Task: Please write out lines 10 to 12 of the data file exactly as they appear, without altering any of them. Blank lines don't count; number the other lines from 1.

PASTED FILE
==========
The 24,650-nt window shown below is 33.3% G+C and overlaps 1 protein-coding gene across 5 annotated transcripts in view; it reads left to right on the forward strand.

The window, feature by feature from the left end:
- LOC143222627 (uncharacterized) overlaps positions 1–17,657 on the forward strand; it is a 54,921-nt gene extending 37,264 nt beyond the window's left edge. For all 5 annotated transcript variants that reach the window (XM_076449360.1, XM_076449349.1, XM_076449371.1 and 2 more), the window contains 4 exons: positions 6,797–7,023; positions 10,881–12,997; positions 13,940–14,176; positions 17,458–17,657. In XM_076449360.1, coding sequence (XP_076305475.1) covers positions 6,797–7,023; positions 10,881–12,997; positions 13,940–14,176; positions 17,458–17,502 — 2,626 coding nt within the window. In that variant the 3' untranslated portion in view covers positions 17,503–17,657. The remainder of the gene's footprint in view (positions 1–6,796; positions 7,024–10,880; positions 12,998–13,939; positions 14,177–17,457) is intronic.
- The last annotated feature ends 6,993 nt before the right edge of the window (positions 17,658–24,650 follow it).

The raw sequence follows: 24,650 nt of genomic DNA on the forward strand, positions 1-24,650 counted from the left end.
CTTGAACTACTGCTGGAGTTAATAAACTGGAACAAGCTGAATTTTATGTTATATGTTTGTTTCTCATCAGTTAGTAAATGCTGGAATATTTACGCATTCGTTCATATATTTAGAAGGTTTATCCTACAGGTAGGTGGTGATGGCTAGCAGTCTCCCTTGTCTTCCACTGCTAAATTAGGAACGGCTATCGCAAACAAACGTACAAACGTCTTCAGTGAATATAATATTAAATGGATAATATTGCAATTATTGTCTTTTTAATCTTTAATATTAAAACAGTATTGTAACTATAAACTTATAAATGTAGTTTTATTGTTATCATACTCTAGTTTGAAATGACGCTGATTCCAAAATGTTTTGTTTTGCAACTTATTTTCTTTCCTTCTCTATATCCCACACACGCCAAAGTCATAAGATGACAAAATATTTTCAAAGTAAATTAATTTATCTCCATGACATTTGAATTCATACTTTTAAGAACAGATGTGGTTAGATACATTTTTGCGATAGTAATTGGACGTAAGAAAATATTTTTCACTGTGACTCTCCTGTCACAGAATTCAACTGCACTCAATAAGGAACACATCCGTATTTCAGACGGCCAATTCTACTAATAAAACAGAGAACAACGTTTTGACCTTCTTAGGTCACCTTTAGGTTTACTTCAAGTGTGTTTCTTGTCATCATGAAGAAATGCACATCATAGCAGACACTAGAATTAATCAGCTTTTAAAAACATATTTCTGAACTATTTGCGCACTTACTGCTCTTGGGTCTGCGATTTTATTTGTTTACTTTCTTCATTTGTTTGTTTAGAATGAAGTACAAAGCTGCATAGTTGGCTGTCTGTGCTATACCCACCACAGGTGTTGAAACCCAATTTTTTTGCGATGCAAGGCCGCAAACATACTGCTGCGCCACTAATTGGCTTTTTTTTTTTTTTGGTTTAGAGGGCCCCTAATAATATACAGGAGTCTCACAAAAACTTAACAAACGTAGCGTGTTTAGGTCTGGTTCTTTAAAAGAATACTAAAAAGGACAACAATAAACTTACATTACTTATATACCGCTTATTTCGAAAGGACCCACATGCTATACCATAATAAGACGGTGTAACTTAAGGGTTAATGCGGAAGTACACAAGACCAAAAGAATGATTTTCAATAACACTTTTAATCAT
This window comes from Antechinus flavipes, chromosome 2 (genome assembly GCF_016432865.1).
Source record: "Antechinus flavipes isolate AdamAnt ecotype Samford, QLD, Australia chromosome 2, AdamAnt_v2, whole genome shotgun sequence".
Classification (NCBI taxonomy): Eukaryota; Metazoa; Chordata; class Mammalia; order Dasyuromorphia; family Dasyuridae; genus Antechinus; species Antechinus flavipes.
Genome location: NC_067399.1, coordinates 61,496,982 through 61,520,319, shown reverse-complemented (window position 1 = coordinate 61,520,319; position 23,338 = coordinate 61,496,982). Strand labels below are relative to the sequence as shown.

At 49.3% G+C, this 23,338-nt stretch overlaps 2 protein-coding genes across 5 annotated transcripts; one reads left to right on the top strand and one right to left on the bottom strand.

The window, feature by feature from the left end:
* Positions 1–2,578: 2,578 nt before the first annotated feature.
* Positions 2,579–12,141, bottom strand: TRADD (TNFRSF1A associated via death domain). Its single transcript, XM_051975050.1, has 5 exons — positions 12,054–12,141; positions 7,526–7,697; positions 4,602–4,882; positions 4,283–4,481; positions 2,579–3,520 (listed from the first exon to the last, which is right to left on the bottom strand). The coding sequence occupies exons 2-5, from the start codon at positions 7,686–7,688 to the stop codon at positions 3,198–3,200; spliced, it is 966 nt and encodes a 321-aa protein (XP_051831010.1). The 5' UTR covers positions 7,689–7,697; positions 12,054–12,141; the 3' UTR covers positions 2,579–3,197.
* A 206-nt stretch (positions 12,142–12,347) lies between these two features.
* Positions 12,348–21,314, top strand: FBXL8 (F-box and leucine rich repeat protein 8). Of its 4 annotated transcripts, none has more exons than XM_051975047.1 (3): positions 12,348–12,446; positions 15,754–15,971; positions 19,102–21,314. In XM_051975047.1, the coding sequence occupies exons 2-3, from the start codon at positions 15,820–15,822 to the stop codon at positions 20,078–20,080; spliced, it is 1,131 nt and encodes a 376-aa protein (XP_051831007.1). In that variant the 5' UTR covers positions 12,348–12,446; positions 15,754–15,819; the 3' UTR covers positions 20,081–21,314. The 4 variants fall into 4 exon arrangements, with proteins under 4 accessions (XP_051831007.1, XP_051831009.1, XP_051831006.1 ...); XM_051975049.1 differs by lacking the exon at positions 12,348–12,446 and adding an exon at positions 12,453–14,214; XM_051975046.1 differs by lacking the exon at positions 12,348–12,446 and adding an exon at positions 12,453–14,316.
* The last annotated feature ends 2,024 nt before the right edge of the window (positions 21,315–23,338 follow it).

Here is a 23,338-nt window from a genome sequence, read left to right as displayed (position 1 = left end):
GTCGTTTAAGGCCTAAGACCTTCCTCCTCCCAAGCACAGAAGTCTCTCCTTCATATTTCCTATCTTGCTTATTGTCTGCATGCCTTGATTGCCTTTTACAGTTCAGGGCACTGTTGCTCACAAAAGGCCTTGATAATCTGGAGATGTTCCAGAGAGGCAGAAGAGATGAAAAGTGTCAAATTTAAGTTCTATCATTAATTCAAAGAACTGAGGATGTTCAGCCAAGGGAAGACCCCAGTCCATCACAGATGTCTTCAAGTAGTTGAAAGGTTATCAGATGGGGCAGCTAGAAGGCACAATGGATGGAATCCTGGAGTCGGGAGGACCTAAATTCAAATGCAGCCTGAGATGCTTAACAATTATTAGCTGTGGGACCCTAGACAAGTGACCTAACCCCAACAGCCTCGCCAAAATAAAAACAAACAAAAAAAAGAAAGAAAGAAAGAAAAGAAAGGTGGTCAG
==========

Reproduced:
Genome location: NC_067399.1, coordinates 61,496,982 through 61,520,319, shown reverse-complemented (window position 1 = coordinate 61,520,319; position 23,338 = coordinate 61,496,982). Strand labels below are relative to the sequence as shown.

At 49.3% G+C, this 23,338-nt stretch overlaps 2 protein-coding genes across 5 annotated transcripts; one reads left to right on the top strand and one right to left on the bottom strand.

The window, feature by feature from the left end: